Forbes Features Pro-FM Chip Article


In a piece called “Smartphone FM Radio Capabilities Enhance Public Safety at No Cost,” Forbes contributor Steve Pociask points out how vital radio is during times of emergency. “The value of FM radio has been demonstrated again and again.” Pociask cites several examples, storm after storm, where residents affected by disaster turned to radio.

One of those examples was Hurricane Isaac in 2012. “Most of New Orleans was without power for three to five days. Across the city, cell phone service didn’t work, power outages prevented access to TV, and Internet connectivity was unreliable or non-existent. During that time, local radio stations broadcasted 24 hours a day, providing critical information and comfort to the city’s residents. Without the lifeline that radio communications provided, confusion and chaos would have been greatly exacerbated.”

Pociask says enabling FM radio capabilities comes at virtually no cost, either to consumers or the manufacturing industry. “Given the benefits, manufacturers who do not already make FM radio available to their customers should strongly consider doing so. Manufacturers should do all they can to make this life-saving technology even more widely available to consumers.”

Read the full article HERE.


  1. FM on smartphones, not a good idea.
    FM ability in smartphones could and would damage the income from digital sales. Who would want that? Many companies including cell phone providers benefit from selling content. A bucket of money is being made on digital sales (song downloads, paid for streaming, etc) and that could be jeopardized by free, handy FM radio. The biggest drawback of FM radio on the phone is the total monotony of the programing. (except for talk radio) FM programing plainly is the worst thing to push down our throats since canned spam. After one hour it all repeats itself. How many of you pushing for FM chips in the phone have actually listened to the product? It’s not well and is getting worse.

  2. The Forbes article begins, “Most smartphone users can access FM radio signals by downloading a simple app; no additional equipment is needed. Unfortunately, not all smartphone manufacturers have activated the FM chips inside their phones, depriving their customers of this potentially lifesaving feature.”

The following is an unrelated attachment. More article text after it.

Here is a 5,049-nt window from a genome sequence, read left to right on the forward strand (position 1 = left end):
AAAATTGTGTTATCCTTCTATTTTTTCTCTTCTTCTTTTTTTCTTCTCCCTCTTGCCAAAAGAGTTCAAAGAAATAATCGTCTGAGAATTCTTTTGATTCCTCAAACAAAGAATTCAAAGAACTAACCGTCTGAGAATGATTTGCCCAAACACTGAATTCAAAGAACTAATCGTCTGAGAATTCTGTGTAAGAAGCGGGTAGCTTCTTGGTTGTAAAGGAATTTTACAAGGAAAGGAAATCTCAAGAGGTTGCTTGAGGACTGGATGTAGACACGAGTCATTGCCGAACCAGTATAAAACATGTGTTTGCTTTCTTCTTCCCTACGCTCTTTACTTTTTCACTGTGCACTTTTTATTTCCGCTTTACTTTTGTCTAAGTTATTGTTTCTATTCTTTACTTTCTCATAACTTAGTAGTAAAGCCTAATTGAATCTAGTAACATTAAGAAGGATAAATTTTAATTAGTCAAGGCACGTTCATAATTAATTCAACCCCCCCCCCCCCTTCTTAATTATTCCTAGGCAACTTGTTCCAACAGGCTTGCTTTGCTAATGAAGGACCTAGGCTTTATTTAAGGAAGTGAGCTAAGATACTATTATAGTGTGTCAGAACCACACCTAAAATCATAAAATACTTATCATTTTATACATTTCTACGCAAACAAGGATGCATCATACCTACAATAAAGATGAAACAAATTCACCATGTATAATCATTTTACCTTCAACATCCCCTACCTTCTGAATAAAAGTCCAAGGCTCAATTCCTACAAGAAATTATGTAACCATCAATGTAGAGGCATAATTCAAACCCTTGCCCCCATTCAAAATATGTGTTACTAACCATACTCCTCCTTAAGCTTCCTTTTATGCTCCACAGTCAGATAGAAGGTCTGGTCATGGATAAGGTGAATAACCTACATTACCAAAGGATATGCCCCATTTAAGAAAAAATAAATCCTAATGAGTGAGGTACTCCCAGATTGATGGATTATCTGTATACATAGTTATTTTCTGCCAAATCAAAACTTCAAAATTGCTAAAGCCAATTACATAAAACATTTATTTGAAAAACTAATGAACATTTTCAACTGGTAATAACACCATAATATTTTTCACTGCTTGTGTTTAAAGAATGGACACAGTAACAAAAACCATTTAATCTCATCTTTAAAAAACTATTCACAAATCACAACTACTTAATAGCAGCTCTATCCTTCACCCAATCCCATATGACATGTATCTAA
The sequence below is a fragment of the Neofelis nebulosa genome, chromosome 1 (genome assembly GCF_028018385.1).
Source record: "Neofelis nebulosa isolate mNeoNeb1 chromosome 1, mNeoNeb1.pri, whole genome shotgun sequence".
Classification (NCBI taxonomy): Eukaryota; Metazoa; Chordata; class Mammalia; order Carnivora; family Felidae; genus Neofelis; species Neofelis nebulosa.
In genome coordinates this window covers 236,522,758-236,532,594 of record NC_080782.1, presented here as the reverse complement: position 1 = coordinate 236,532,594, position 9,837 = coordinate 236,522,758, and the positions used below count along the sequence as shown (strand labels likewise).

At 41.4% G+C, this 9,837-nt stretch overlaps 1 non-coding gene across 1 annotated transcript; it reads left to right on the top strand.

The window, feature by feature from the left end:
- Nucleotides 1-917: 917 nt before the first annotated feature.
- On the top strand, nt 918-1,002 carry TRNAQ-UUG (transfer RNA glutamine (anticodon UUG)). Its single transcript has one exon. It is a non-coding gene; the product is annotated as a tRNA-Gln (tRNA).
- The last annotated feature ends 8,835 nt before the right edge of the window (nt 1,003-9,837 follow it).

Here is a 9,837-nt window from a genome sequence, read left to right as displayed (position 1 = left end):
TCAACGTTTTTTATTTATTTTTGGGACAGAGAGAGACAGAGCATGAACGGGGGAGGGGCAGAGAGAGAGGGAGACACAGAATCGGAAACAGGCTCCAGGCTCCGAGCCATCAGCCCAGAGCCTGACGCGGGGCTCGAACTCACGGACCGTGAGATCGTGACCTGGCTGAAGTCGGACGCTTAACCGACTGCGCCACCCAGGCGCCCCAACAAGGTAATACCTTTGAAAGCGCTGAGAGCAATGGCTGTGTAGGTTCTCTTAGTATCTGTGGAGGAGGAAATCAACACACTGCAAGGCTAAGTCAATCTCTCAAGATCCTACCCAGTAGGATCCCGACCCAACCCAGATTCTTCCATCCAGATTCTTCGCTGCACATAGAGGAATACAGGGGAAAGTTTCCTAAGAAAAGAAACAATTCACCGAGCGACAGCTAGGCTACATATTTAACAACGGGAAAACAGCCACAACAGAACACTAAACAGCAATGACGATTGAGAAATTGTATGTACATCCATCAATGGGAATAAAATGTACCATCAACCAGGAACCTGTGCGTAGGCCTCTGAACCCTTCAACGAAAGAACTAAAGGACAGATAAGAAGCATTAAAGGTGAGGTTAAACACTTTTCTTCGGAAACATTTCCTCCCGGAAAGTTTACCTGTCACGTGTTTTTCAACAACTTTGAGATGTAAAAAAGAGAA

This simply isn’t true, at least if iPhones matter.

    Apple hasn’t had FM chips in their phones since the iPhone 6s, and even that one did not have an antenna connection. The ones since then have no headphone jack, and FM radios require either a whip antenna or a headphone cord in lieu of one. (FM waves received are much longer than those used by cellular ones, which are short enough for antennas within a phone to receive them.)

    Apps can’t activate something that isn’t there.

    Both the supply and the demand side of the portable radio business have all but gone away. (Radio Shack, anyone?) If the FCC wants to save radio from being complete sidelined by streams, podcasting and satellite (and radios by phones), it should require that manufacturers continue to provide it, with high minimum standards for quality. For lack of high quality requirements AM is almost dead, and FM is beyond mature. Look at HD. It makes AM sound great, but few radios feature it and only two stations in New York have it. On FM, HD cleans up analog signals trashed by high-rises; yet stations (latest: WFUV and WEPN) are dropping it. If the FCC required it, with minimum receiver standards, both bands would be in better shape.

    And what are the chances of that ever happening, especially in a time when deregulation is the prevailing mandate?


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